Along with Edinburgh and Loch Ness, Skye is one of the top tourist destinations in Scotland and after visiting the island one can understand why. In the Lonely Planet guidebook of Scotland it is described as ‘a 50 mile long patchwork of velvet moors, jagged mountains, sparkling Lochs and towering sea cliffs’. Its stunning scenery is certainly one of its main attractions. Skye takes its name from the Old Norse word meaning ‘Cloud Island’. Clouds and bad weather is in all honesty what we expected, but how wrong can you be! The weather was beautiful only one rather frightening gale at night and a morning of light rain. The rest of our six-night stay on the edge of Loch Greshornish was bathed in sunshine and temperatures that were rarely witnessed during the summer. Concentrating only on the northern half of the island for this visit left plenty to discover and explore.
Our first venture out was close to our accommodation. A short walk to Upper Edinbane and through its picturesque village with views over the loch and up to Airgh Neil electro site across scrubland to see the wind turbines up close. Beautiful creatures that hum quietly to them selves, much bigger up close than one would expect!
Although Dunvegan itself is hardly worth a visit with its limited amount of attractions but carry on passed the village and you come to Dunvegan Castle and Gardens, Skye’s most famous historical building and the oldest continuously inhabited castle in Scotland. Ancestral home of the Chiefs of clan MacLeod for 800 years it has played host to Samuel Johnson, Sir Walter Scott and most famously Flora MacDonald, more of whom later. Lots of really interesting artefacts including the famous Fairy Flag are on display. And then there are the unbelievably splendid gardens.
These magnificent gardens will prove of considerable interest to many, following paths through woodland glades, past shimmering pools and burns fed by a cascading waterfall. Stroll through the formal round garden, stand and admire the many Rhododendrons, numerous in their variety. The Castle Gardens were originally laid out in the 18th century and considerable replanting and landscaping provides a legacy, which current as well as future generations can enjoy and admire. The Castle gardens lie inland and are backed by a considerable number of hectares (1 hectare = 2.471 acres) of mature woodland.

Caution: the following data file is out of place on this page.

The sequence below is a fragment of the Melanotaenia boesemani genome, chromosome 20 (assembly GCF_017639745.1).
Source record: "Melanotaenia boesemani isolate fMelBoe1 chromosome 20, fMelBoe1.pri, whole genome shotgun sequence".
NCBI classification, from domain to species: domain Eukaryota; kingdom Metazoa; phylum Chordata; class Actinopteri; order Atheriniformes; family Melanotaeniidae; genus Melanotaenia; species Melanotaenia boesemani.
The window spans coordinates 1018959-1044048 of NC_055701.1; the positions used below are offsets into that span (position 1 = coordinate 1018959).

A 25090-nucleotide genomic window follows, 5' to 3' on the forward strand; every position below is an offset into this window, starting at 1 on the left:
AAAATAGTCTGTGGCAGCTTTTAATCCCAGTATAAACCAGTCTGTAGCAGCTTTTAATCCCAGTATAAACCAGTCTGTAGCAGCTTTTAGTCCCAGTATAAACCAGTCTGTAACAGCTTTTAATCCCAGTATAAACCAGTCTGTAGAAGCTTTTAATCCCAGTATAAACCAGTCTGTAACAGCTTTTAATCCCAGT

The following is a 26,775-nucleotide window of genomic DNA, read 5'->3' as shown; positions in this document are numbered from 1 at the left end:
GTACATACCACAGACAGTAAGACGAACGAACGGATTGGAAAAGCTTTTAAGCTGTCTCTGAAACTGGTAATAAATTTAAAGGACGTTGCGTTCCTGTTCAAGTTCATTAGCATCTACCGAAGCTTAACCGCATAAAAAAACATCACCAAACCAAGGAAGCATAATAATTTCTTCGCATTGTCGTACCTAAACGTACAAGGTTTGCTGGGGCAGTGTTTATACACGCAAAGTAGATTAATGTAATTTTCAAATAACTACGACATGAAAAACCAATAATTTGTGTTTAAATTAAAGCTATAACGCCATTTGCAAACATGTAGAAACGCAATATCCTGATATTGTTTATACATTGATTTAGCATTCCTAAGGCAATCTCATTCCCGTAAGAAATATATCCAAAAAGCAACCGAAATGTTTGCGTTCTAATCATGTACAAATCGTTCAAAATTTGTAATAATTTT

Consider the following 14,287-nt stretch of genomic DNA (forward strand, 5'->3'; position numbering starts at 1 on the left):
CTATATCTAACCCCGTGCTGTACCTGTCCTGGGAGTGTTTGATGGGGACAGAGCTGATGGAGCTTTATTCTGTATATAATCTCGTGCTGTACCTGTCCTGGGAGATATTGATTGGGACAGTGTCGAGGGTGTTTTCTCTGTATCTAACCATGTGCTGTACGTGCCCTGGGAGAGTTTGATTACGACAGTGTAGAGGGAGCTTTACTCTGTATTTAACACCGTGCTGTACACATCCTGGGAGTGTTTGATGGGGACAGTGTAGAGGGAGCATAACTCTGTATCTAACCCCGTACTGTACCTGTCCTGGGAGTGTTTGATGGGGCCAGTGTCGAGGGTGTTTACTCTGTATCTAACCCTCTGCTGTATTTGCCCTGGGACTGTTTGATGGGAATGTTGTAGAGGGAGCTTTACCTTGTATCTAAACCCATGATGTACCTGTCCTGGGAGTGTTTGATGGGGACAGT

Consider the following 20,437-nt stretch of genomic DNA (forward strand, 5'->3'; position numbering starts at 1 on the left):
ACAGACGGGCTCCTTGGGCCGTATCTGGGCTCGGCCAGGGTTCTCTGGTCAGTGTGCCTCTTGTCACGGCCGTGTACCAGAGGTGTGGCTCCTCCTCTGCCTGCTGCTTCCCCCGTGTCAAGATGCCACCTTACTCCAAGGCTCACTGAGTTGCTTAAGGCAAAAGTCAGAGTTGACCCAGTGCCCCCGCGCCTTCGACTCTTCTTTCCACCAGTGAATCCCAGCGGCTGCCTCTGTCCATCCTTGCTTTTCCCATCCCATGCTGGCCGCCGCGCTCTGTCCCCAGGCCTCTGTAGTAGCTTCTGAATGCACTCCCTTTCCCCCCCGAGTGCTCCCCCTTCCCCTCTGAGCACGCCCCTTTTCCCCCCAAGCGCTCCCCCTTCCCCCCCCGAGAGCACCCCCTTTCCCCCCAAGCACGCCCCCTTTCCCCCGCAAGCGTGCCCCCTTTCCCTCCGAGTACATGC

As the Isle of Skye is essentially made up of barren moorland and hill these woods and gardens are like reaching a hidden oasis. Many visitors are surprised at the sheer variety of species of plant and tree that not only survive but also thrive at Dunvegan. The secret is a brilliant, inspired and dedicated team of horticulturalists and garden staff as well as a little bit of help from nature as Dunvegan Castle is in the "Gulf Stream". Plants men and women from all over the country, indeed the world visits the castle and is inspired by what they find.
Beyond the castle entrance there is long narrow single-track road at the end of which you will find a car park. From this point there is just over a mile to walk before you reach a shoreline known as the Coral Beaches. These beaches are formed from the bleached skeletons of red coralline seaweed known as maerl (pronounced marl). Maerl grows at a rate of around 1mm per year and some maerl beds are reputed to be around 8000 years old. This area is a most see, perfect scenery and surroundings and while you’re there climb up the small incline that borders the beach for some wonderful views across to the islands of Lampay and Isay and views of Waternish round to Dunvegan Head.
Pick up a number 56 bus on the main road above Loch Greshornish and it will take you into Skye’s largest town Portree. Film fans may recognise it as the name of a fictional Quidditch team, the Pride of Portree, which is featured in the Harry Potter movies. The town has its fair share of historical buildings dating back to the 1800’s, a grand harbour lined by brightly painted houses and a pier designed by Thomas Telford and not forgetting a fish and chip restaurant. It is also the location for the only secondary school on the Island, Portree High School, considering the size of the island some of its pupils must have quite a journey.
Driving to the Trotternish Peninsula we sampled some of Skye’s beautiful and at times bizarrely enchanting landscapes.
The Old Man of Storr is a 50 metre high pinnacle of basalt and is prominent above the road way from Portree.
The impressive range of land slipped cliffs and pinnacles known as the Quiraing dominates all that surrounding it.
Crofting life in the 18th and 19th century is on display in the authentic setting of croft houses, barns and farm implements in the Skye Museum of Island Life.
A short walk from the crofting village is the grave of Flora MacDonald. During the Jacobite Risings, in June 1746, at the age of 24, she was living on the island of Benbecula in the Outer Hebrides when Bonnie Prince Charlie took refuge there after the Battle of Culloden. The prince's companion, a Captain Conn O'Neill of The Feeva, County Antrim, sought her assistance to help the prince escape capture which she successfully did dressing him in ladies clothes.
From the moment you cross the magnificent Skye Bridge it doesn’t matter where you go on Skye there are always jaw-dropping views, and places of great interest. Its enchanting nature ensures that once visited that you will always be drawn back.